Political Science Ancient Chinese Political Thought
by
Sor-Hoon Tan
  • LAST MODIFIED: 23 November 2021
  • DOI: 10.1093/obo/9780199756223-0346

Introduction

“Ancient Chinese political thought” refers to the reflections and discussions about politics during the period before the First Emperor established the Qin dynasty in 221 BCE. Although one could also infer some political thought of that period from the other archeological evidence, the main sources of such reflections and discussions are texts believed to date back to that period, some of which became the foundation of Chinese education that began in the Han dynasty (210 BCE–220 CE) and lasted till the beginning of the 20th century. Although disrupted by the turbulent history of China’s encounter with modernity in the early 20th century, the study of ancient Chinese texts has become the center of what is known as “national studies (guoxue 国学)” in the People’s Republic of China (PRC) today, with institutes devoted to it in many Chinese universities, supporting researchers from various disciplines. In the revival of Confucianism coupled with the rise of cultural nationalism in mainland China, many Chinese scholars have turned to ancient Chinese political thought for inspiration in their search for distinctively Chinese perspectives on politics, both local and global, and they advocate Chinese alternatives or models to address contemporary challenges. With limited space, the publications selected for this article make up only a small fraction of the works in English and even fewer in Mandarin that discuss ancient Chinese political thought. (The focus on English works is due to the consideration that not all readers of this article would be able to read Mandarin.) In addition to being studied as part of early Chinese civilization that has influenced Chinese society through subsequent centuries, political theorists and philosophers engage ancient Chinese political thought to address perennial or contemporary political problems, contributing significantly to the growth of comparative political theory and comparative political philosophy.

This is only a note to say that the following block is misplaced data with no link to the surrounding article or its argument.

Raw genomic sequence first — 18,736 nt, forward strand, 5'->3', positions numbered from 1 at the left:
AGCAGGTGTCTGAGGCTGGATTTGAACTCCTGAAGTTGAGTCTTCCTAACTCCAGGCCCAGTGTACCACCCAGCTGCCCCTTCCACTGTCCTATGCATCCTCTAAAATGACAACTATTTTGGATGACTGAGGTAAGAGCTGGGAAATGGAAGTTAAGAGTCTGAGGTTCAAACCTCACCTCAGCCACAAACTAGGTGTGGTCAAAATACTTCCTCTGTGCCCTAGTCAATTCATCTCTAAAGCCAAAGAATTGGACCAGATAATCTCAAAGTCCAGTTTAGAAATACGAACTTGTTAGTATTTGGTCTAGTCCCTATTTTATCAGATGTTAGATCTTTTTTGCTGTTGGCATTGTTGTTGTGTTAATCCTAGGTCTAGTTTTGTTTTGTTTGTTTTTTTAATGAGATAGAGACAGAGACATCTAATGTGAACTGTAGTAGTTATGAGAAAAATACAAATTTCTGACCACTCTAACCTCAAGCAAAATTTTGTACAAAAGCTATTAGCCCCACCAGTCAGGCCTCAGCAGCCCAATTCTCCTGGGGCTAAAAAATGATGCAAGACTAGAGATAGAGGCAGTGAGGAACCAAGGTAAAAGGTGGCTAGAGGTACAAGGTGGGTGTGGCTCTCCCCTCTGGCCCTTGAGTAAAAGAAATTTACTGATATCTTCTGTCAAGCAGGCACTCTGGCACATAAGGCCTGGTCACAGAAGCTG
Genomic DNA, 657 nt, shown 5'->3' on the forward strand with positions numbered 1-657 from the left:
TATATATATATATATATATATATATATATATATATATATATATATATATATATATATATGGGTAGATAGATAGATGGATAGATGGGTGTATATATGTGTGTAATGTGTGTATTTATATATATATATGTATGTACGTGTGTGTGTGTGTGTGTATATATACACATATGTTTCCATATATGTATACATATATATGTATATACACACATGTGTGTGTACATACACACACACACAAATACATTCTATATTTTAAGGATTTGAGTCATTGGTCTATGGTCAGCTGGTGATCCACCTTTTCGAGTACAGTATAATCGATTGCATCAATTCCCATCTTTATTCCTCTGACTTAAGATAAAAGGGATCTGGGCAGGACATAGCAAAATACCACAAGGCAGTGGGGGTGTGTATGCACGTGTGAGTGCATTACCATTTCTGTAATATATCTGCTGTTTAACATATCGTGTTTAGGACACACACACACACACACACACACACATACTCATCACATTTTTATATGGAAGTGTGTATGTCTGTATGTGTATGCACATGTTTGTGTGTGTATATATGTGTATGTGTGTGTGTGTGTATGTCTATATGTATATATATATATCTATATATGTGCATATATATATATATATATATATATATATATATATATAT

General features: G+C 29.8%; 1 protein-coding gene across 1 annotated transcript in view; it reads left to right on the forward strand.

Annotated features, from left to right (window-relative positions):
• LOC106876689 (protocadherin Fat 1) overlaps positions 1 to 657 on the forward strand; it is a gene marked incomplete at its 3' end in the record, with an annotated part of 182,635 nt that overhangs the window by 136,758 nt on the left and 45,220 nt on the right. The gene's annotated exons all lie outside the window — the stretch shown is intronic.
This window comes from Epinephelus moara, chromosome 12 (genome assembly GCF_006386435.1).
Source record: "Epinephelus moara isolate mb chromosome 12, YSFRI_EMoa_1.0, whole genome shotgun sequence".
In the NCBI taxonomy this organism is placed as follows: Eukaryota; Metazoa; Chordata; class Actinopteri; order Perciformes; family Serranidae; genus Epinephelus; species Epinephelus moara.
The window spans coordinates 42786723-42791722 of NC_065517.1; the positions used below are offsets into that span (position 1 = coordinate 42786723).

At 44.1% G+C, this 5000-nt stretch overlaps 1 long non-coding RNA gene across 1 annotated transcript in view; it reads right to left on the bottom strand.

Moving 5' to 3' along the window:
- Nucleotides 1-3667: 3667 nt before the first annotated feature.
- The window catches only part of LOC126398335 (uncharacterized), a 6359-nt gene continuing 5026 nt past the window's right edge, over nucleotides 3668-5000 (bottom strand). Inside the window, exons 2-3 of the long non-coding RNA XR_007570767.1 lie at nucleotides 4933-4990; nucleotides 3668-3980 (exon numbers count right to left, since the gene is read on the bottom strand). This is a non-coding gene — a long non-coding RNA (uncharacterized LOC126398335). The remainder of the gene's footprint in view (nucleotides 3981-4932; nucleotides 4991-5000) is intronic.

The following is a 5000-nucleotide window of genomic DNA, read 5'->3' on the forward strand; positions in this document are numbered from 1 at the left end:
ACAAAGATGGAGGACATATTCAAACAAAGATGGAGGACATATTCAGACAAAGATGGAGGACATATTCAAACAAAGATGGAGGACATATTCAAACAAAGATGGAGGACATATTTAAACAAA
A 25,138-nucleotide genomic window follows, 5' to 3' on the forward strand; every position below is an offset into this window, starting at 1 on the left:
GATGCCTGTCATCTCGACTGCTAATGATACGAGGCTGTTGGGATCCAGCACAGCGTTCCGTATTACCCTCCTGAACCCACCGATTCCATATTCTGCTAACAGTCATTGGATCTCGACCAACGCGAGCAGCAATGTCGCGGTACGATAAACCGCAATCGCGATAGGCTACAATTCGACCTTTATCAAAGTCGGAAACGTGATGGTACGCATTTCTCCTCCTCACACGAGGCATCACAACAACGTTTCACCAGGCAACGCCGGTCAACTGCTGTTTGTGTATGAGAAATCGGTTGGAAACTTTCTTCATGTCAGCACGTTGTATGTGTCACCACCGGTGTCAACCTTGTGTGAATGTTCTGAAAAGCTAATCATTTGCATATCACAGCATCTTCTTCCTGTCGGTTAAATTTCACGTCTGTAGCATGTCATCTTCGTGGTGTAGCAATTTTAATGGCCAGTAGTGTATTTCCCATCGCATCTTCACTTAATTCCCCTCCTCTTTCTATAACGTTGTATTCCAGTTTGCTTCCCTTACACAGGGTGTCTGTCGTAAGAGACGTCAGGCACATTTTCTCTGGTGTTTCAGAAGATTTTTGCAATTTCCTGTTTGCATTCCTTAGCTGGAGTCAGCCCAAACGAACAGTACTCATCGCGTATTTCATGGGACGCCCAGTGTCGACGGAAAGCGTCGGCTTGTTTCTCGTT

General Overviews